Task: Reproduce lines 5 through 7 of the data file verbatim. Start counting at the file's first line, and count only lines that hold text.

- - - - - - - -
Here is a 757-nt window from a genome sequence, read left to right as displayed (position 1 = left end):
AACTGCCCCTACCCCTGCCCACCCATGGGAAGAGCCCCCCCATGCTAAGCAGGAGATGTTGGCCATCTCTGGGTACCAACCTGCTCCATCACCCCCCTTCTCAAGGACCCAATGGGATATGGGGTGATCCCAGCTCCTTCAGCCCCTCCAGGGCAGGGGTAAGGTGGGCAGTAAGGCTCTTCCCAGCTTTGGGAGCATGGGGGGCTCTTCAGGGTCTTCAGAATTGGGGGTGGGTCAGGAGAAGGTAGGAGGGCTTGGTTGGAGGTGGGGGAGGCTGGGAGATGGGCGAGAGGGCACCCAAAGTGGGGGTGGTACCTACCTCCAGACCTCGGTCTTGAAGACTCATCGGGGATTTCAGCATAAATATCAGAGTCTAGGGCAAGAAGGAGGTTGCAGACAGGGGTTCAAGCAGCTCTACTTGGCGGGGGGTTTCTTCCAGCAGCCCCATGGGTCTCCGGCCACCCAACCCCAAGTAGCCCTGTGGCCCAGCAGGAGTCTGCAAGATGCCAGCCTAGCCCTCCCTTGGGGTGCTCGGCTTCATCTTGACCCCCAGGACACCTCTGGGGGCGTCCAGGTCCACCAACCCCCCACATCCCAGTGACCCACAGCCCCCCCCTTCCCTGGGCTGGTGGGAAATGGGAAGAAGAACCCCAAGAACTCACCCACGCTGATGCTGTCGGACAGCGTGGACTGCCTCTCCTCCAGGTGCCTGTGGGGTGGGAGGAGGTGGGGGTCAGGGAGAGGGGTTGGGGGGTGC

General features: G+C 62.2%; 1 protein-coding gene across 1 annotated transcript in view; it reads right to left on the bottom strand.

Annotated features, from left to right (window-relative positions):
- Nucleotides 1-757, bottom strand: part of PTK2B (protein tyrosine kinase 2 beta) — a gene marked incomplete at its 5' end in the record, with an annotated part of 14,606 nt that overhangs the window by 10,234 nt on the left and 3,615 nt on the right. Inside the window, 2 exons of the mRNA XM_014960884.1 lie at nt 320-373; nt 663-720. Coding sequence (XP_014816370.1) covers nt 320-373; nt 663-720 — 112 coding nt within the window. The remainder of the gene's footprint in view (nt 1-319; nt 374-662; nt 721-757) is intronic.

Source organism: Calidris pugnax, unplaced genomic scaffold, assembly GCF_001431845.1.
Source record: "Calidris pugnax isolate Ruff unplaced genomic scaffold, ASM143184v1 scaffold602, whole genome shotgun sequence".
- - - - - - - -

- Nucleotides 1-757, bottom strand: part of PTK2B (protein tyrosine kinase 2 beta) — a gene marked incomplete at its 5' end in the record, with an annotated part of 14,606 nt that overhangs the window by 10,234 nt on the left and 3,615 nt on the right. Inside the window, 2 exons of the mRNA XM_014960884.1 lie at nt 320-373; nt 663-720. Coding sequence (XP_014816370.1) covers nt 320-373; nt 663-720 — 112 coding nt within the window. The remainder of the gene's footprint in view (nt 1-319; nt 374-662; nt 721-757) is intronic.

Source organism: Calidris pugnax, unplaced genomic scaffold, assembly GCF_001431845.1.
Source record: "Calidris pugnax isolate Ruff unplaced genomic scaffold, ASM143184v1 scaffold602, whole genome shotgun sequence".